Make it last

June 29th, 2010 in .Blogs .Gaming .Tech
Suds McSoapdish

Despite economies of scale, PC components remain relatively costly purchases, even if they are more affordable than before. For this reason, it’s important to keep what are known as endurance measures in mind if you’re looking to get a new motherboard or graphics card for a desktop.

Endurance measures do several things. First, they extend the life of the product by going beyond basic designs to include stronger materials and more reliable fabrication methods that can stand up to prolonged and strenuous use. Then, endurance builders make sure you can do more with the product while it lasts you longer. Certainly a generic model can sustain itself initially, but it likely won’t last very long nor be able to accomplish as much for the duration. Invest a tad more in a component, and you’ll quickly discover your time with it not only extends, but becomes more fruitful and pleasant.

To begin, look at the very printed circuit board, or PCB, the motherboard or graphics card is based on. Cheaper means less sustainable, and generic PCBs start cracking with age or due to exposure to heat. They may also be less resilient in the face of more direct physical pressure. For instance, when hooking up memory modules or a new graphics card to a cheap motherboard, it’s not unheard of to have the PCB bend and, well, never come back.

ENGTX465 - good example of a long lasting graphics card

A few graphics cards and motherboard makes have taken to including PCB reinforcement techniques which act to add guards against cracking and fracturing of any kind – due to usage, shocks and more. Look for products such as the ENGTX465, which has one board reinforcement method known as GPU Guard. Under some tests, the inclusion of GPU Guard has shown the treated PCB to be twice as durable as non-reinforced models, which naturally adds to the lifespan of a component. If you’re spending significant amounts of cash on these items, might as well make them last.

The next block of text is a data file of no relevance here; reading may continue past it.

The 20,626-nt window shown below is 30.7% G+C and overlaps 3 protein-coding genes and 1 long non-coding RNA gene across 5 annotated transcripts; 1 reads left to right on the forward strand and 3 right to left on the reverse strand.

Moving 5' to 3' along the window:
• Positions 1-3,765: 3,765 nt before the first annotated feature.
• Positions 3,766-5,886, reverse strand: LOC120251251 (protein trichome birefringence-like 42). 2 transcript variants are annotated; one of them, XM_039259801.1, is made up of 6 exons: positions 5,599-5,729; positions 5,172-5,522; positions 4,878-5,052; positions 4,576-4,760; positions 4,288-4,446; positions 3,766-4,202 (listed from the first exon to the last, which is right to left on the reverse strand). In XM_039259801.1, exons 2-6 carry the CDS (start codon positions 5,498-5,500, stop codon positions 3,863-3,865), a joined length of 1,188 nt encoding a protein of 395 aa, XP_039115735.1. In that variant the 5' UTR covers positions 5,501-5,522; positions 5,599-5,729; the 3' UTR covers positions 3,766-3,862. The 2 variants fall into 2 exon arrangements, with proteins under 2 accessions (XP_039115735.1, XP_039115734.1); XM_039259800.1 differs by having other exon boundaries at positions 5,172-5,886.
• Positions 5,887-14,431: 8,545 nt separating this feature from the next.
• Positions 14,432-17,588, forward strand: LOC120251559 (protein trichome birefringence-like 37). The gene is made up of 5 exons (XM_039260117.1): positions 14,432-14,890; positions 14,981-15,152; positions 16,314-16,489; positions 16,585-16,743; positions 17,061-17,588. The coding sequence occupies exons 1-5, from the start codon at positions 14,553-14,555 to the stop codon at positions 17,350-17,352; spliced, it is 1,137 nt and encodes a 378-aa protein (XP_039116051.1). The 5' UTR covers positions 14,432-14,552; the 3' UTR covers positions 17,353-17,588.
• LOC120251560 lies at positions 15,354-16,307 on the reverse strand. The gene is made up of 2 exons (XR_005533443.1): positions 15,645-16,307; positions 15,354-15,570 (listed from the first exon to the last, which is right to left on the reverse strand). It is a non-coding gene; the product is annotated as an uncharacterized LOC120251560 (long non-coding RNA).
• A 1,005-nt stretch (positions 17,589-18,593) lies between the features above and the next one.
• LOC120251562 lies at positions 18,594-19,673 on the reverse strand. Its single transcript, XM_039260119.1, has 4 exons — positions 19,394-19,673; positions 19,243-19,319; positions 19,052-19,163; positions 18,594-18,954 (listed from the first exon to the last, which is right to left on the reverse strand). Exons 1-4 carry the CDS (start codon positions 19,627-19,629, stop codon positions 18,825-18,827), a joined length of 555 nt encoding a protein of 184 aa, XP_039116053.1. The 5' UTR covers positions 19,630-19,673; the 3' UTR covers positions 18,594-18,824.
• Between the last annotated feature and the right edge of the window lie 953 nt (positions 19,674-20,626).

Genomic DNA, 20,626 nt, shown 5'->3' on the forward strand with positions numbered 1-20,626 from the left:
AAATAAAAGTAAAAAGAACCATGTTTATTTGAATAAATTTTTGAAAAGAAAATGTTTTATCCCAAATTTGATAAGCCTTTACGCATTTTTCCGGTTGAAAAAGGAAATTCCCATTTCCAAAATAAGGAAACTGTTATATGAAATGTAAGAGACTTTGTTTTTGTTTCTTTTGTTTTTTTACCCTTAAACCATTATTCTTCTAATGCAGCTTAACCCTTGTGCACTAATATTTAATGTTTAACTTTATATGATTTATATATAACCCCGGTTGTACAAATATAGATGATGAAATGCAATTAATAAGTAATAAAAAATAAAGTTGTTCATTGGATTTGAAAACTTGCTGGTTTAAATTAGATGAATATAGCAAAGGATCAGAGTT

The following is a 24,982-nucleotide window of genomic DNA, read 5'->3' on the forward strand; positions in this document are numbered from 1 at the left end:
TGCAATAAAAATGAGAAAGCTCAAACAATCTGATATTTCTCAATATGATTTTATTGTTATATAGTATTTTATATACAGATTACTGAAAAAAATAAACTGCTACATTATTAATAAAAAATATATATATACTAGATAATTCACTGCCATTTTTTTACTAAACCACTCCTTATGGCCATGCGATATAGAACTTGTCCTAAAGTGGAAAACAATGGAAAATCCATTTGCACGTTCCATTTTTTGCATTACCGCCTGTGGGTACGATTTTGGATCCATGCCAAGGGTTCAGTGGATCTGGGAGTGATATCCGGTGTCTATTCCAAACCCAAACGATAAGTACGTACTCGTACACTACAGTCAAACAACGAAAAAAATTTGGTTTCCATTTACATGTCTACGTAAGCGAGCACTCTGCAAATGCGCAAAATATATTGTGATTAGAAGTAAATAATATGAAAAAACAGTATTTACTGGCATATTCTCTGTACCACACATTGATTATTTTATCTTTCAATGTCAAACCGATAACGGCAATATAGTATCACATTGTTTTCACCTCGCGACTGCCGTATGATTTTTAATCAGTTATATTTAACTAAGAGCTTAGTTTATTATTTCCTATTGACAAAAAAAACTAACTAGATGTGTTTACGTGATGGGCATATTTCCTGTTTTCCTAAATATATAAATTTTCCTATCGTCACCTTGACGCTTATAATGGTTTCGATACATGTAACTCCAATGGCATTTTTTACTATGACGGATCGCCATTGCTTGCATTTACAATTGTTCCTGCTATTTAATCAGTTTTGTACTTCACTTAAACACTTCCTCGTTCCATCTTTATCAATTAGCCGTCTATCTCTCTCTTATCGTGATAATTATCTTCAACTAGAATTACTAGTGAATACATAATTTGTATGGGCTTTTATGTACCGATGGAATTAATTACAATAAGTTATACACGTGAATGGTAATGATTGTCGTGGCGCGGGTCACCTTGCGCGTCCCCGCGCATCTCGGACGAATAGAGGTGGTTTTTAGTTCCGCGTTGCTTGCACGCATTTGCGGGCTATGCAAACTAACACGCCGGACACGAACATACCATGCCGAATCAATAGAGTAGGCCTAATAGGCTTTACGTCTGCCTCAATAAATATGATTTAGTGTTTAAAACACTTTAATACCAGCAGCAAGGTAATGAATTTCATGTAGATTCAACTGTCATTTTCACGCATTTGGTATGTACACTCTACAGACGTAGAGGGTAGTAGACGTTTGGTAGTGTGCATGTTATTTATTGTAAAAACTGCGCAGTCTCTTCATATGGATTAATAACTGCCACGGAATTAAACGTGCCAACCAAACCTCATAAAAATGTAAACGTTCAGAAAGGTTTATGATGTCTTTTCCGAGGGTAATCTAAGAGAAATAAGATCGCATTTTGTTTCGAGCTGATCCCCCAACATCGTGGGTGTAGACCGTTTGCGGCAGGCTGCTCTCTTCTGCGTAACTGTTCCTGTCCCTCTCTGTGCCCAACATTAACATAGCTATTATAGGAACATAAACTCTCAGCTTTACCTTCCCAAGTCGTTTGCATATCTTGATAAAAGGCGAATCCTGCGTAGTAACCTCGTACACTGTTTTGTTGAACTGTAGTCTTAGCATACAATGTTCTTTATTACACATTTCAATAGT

In terms of power management, ask for all solid state capacitors on your motherboards and graphics cards. The normal variety uses mixed conduction, but solid state capacitors last longer because their insides can stand up to greater heat and pressure. Similarly, check for fuse and surge protection. The graphics card we mentioned before ships with stronger fuse guards, so it isn’t as susceptible to power surges and the like. Again, this can only prolong its life as a viable component.

The Rampage III Extreme motherboard with its solid state capacitors

On the flip side of all this electrical goodness is EMI, or electro-magnetic interference. Try to procure components with two-way EMI shielding, meaning they don’t give off a strong EMI field, plus they have protection against the EMI generated by nearby PC components and other devices.

PC component manufacturers often advertise these as added value features, but they are most commonly found in mainstream and above offerings – the budget vanilla varieties have to cut corners to deliver those attractive prices, so out go the all-solid capacitors, quality PCB and surge protection. There’s always a trade off, so make sure you know what you intend to do with these components. Anyone interested in heavy duty work, prolonged sessions and serious overclocking should consider investing in more durable parts up front to avoid disappointment later.

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